The campaign in Iran's runoff presidential campaign ended Wednesday. The campaign has been heated, with charges flying back and forth between the two camps. The mayor of the city is trying to shake the label of extremist from his opponent's followers.
The last rally for Mahmood Ahmadinejad in Tehran had all the trappings of a modern political campaign.
There were slickly produced campaign films highlighting Mr. Adhmadinejad's service in the Iran-Iraq war and his tenure as Tehran mayor.
There was a boys' choir, literally singing the praises of the candidate.
And there were politicians' speeches.
The only thing missing was the candidate. Although he was supposed to appear, it turned out he was in Mashaad, campaigning for votes to the last-minute.
Mr. Ahmadinejad has come from relative political obscurity to go head-to-head with a prominent national figure, former president Ali Akbar Hashemi Rafsanjani, in Friday's runoff for Iran's top elected office.
In style and substance, the two men could not be more different. At 70, Mr. Rafsanjani is an Islamic cleric, a political veteran, and what might be termed moderately progressive on the Iranian political spectrum. Mr. Ahmadinejad, who is 31 years younger, is a former Revolutionary Guard, a novice on the national stage, and a hardline conservative much feared by the reformist movement.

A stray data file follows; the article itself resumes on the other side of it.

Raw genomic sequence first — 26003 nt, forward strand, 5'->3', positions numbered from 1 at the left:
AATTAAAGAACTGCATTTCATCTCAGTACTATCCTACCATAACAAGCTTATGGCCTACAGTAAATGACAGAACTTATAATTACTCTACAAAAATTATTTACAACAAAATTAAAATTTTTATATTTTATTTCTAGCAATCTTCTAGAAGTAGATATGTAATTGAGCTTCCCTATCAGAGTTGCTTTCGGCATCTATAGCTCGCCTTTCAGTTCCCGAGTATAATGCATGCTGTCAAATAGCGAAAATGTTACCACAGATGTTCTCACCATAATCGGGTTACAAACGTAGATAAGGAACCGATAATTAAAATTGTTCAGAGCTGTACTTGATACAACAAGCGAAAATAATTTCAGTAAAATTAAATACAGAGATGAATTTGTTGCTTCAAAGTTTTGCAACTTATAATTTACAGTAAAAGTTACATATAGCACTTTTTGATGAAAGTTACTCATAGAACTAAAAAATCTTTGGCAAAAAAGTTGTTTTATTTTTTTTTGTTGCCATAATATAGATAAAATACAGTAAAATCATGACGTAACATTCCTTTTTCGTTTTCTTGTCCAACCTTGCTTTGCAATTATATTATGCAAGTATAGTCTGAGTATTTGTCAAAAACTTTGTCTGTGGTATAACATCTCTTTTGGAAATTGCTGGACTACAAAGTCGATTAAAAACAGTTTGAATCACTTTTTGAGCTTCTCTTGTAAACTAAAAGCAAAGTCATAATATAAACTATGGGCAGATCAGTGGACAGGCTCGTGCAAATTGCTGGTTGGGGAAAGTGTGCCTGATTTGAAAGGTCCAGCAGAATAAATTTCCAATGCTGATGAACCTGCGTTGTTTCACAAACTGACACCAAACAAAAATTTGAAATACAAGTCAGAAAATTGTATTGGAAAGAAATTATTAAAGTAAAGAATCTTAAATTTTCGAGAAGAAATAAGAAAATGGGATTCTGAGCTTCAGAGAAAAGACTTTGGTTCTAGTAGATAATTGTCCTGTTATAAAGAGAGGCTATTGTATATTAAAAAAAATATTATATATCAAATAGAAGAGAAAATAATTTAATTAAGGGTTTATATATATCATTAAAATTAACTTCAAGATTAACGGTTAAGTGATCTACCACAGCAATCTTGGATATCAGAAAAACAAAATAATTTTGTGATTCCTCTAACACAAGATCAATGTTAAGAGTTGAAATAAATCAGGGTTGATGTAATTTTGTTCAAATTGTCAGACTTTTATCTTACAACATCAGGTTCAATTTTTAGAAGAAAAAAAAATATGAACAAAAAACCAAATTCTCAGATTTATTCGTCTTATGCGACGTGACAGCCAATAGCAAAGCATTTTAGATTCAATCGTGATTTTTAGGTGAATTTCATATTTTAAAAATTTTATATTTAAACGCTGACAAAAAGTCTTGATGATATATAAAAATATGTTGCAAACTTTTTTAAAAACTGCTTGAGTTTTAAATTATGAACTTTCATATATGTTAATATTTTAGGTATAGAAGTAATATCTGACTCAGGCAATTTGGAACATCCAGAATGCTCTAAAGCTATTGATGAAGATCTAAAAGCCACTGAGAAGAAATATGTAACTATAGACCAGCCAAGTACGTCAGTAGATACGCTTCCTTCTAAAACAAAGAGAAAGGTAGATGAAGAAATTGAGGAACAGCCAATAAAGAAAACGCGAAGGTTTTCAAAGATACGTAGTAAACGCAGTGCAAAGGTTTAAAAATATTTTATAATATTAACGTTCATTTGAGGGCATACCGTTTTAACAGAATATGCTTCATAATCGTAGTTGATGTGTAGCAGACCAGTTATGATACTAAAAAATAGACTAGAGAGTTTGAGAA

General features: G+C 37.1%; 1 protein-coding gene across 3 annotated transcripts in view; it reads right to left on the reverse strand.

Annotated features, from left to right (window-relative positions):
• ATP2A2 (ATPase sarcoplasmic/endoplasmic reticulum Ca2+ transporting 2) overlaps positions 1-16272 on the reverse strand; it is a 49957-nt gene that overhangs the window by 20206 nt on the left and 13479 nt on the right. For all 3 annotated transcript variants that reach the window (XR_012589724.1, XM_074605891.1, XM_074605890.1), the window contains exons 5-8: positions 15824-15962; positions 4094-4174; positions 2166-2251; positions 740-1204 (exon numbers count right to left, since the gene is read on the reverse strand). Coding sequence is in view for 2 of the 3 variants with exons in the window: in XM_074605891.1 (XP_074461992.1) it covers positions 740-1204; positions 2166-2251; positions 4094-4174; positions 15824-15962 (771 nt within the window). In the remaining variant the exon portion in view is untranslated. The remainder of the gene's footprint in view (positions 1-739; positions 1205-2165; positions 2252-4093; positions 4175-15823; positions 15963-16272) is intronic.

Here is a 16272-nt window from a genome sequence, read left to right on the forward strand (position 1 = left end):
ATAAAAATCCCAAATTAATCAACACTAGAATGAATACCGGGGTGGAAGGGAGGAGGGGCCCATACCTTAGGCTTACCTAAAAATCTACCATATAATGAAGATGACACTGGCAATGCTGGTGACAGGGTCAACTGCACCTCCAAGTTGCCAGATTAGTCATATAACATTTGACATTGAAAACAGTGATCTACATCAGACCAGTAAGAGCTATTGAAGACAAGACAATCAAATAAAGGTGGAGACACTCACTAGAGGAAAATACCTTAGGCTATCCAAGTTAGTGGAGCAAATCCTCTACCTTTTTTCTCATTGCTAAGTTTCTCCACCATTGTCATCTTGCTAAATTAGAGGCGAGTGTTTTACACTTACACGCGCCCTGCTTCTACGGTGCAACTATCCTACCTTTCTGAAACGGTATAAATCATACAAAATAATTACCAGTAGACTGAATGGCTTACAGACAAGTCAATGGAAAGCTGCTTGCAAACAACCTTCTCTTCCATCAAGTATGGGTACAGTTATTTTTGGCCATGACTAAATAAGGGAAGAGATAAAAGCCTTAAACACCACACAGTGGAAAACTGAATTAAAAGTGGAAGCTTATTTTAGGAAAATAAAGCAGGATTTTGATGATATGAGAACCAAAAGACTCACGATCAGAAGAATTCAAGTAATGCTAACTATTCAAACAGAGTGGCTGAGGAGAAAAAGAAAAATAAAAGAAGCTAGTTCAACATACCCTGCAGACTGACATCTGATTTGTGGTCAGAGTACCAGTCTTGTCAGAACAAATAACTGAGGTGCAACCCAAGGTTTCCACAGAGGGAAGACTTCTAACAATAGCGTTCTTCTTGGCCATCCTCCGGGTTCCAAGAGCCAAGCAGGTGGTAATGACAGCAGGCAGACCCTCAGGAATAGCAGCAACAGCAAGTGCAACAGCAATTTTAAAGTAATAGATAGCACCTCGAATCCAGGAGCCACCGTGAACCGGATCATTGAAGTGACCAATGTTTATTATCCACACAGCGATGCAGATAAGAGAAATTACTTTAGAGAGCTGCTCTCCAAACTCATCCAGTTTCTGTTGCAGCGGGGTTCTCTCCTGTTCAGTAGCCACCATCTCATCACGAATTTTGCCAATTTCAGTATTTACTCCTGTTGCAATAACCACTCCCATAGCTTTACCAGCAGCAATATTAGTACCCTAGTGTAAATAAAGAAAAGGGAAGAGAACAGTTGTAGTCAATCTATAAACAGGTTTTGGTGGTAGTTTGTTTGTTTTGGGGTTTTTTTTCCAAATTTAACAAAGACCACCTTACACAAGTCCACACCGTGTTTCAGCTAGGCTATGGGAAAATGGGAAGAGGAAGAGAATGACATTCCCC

Tehran-based analyst Karim Sadjapour, with the International Crisis Group that monitors world developments, says the two men have totally different appeals.
"Rafsanjani is talking economic reform, privatization, foreign direct investment, whereas Ahmadinejad is talking about populism, subsidies, things like this - catering to the poor," he said.
This week's runoff campaign was brief but bruising, with mudslinging from both sides - an unusual ingredient in Iranian presidential politics. The Rafsanjani campaign attempted to stick Mr. Ahmadinejad with the label of an extremist, intent on rolling back reform. Reformists have charged that an element of the Revolutionary Guard is violating prohibitions agains military involvement in politics by mobilizing votes for Mr. Ahmadinejad.
Meanwhile, the Tehran mayor's backers have portrayed Mr. Rafsanjani as the Iranian equivalent of a political hack.
At one point, the judiciary issued a stern warning to people to stop sending defamatory cell phone text messages about the candidates.
This Ahmadinejad supporter echoes the commonly heard sentiment about the Tehran mayor that he is a simple man - a backhanded slap at Mr. Rafsanjani, who, it is widely believed, has amassed great personal wealth.
"He is a simple and honest man because he lives like simple people. He lives simply," the supporter said.
And this supporter praises Mr. Ahmadinejad's clean lifestyle and Islamic piety.
The outcome will depend on which man can capture the most votes of people who supported the five candidates who were defeated in the first round of voting.
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